Have you ever heard of the 10,000 Hours rule? In Malcolm Gladwell’s book: Outliers: The Story of Success, the 10,000 hours rule states that world-class expertise in any skill set is achieved by practicing the correct way for roughly 10,000 hours. This applies to world-class athletes, chess players, programmers, lawyers, investors and just about anything you can think of.
Now, not everyone has to or even wants to be world-class at anything. But, in the world we live in, where we each work around 2,000 hours every year, and most Americans work for 40-50 years (or more), that is a whopping 80,000 hours. So at some point in our adult lives, don’t you feel like you deserve the fulfillment of being really, really good at something? Especially the thing that you spend a third of your day doing? And I’m not talking about sleeping.
I see a lot of young people get hired as associate software engineers right out of college, or right out of a software boot camp, and they are completely unprepared. Software engineering or not, it is the same in many industries, whether it is finance, law, education, accounting, or whatever, there seems to be a lack of drive, motivation, and excitement, all replaced with a significant amount of entitlement. It’s incredible. They PAID to go to school to learn about a certain subject. They went to class, did the homework took the tests. They did the bare minimum and now they think they are set for life. They get the job and now that they are GETTING PAID to become an expert in their focus, they simply give up and hold out their hand.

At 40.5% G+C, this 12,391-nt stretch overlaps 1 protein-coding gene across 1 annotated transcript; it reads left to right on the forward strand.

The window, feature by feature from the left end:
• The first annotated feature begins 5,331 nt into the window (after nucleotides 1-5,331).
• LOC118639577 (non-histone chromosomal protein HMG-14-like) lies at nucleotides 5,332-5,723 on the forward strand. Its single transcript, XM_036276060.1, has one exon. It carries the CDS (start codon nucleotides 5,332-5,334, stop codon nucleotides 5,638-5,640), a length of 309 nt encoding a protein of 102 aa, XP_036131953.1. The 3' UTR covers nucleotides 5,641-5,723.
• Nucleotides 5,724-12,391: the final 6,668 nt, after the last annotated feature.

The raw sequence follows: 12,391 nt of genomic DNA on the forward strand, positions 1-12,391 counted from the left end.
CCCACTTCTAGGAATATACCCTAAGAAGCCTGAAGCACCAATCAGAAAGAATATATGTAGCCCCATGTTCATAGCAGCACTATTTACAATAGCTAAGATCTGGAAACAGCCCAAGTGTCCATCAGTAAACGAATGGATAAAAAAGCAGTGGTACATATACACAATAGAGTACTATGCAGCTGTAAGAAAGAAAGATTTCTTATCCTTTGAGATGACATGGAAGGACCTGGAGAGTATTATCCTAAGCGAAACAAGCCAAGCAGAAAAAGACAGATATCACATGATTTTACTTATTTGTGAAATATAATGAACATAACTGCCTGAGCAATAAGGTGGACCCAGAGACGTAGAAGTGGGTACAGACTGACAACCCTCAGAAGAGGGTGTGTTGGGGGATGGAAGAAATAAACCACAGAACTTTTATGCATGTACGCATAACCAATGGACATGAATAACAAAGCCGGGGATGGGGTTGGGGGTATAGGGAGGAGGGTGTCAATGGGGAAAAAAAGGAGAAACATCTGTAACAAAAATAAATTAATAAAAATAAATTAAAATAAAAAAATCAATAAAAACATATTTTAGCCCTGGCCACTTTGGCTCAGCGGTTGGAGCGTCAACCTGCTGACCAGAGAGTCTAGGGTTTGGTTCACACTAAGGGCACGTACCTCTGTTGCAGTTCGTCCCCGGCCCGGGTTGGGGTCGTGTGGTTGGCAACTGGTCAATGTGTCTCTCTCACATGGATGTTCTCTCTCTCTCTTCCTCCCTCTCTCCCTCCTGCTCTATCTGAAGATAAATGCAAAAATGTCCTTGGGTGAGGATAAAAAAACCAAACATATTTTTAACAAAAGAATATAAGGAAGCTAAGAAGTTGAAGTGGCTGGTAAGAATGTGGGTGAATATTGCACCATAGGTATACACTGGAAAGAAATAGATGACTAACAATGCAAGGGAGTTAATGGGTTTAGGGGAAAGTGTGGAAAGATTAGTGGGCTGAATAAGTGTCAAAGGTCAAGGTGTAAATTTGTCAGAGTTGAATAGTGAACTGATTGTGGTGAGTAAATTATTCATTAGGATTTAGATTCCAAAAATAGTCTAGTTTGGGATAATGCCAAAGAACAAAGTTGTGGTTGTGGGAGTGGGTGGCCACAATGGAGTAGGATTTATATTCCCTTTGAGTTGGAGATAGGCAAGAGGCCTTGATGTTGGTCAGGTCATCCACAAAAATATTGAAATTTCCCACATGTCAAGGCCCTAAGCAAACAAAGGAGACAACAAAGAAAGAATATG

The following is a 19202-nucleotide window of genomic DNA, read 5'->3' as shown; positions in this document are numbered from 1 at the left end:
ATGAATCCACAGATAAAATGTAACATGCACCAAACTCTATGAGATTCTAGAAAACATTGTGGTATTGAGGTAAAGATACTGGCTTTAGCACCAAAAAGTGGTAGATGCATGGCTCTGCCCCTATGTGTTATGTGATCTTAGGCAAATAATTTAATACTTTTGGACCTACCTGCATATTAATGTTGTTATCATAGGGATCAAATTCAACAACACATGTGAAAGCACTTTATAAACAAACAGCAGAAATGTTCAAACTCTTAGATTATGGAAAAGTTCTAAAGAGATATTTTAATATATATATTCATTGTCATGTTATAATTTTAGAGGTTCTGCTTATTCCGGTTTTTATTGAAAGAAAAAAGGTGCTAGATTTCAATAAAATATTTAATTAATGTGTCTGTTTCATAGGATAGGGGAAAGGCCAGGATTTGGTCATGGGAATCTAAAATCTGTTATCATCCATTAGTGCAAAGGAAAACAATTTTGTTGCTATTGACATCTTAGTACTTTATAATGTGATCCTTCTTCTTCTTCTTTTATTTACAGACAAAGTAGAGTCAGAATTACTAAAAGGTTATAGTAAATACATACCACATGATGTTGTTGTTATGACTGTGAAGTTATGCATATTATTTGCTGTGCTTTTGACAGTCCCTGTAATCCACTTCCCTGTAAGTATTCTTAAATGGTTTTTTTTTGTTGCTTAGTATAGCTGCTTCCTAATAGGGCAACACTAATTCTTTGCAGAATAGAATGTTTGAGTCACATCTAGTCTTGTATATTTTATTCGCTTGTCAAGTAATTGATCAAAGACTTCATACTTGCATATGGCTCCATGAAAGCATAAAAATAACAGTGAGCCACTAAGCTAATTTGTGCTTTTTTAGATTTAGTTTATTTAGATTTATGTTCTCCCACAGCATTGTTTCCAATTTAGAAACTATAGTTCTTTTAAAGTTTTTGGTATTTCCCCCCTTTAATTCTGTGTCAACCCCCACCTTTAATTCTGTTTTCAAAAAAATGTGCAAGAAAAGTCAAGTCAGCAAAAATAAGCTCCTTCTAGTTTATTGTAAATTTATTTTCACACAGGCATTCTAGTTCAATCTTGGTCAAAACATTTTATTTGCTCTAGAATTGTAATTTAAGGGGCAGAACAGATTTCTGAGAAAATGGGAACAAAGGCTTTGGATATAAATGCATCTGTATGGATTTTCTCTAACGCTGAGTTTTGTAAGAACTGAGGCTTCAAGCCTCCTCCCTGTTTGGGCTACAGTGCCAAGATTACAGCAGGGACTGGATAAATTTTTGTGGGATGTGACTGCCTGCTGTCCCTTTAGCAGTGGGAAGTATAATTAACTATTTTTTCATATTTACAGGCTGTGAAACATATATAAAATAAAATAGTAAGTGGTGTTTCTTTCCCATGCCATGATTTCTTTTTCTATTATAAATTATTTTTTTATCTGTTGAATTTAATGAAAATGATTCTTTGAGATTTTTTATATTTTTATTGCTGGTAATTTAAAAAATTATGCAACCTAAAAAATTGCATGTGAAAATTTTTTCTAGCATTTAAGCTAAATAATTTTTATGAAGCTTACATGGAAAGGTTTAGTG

People like this often ask things like “WOW! How did you get so good at this,” or “How did you get so smart?” The people on the other end of these questions think to themselves “Well I’ve been busting my ass for 10 years, that’s how.” If you’re are the person who wonders why others around them are kicking ass every day and getting promoted every year, while you stay in the same place, I’ve got news for you… No one is going to teach you how to do your job.
Workdays in the office are typically about 8 hours. But, many people probably only get 4 hours or less of productive work done during the day. They come in at 9 am, get their coffee, hang out in the break room and shoot the shit, go to their desk, take 15 minutes to get settled, look at cat videos on YouTube and get started at 10 am. At some point, they need more coffee and hang out in the break room some more and before you know it it’s time for lunch. The afternoon, looks mostly the same, completely unproductive, taking breaks to look at social media, or shooting the shit for another 30 minutes before stopping real work at 4, and leaving by 5.
It’s amazing that corporate America looks like this but it does. Open floor plans, email, instant messaging and pointless meetings make getting real, productive work nearly impossible. So how would you expect to actually learn how to do your new job in this kind of environment? You probably won’t even bother. You’ll see how unproductive the whole thing is and think you can probably just coast along, but then one day you realize, some people were actually getting things done and you somehow got left behind. If you really want to get ahead, stand out, and bring exceptional value to your employer, you need to learn your job and hone your skills. Doing this at the office just isn’t enough in competitive industries.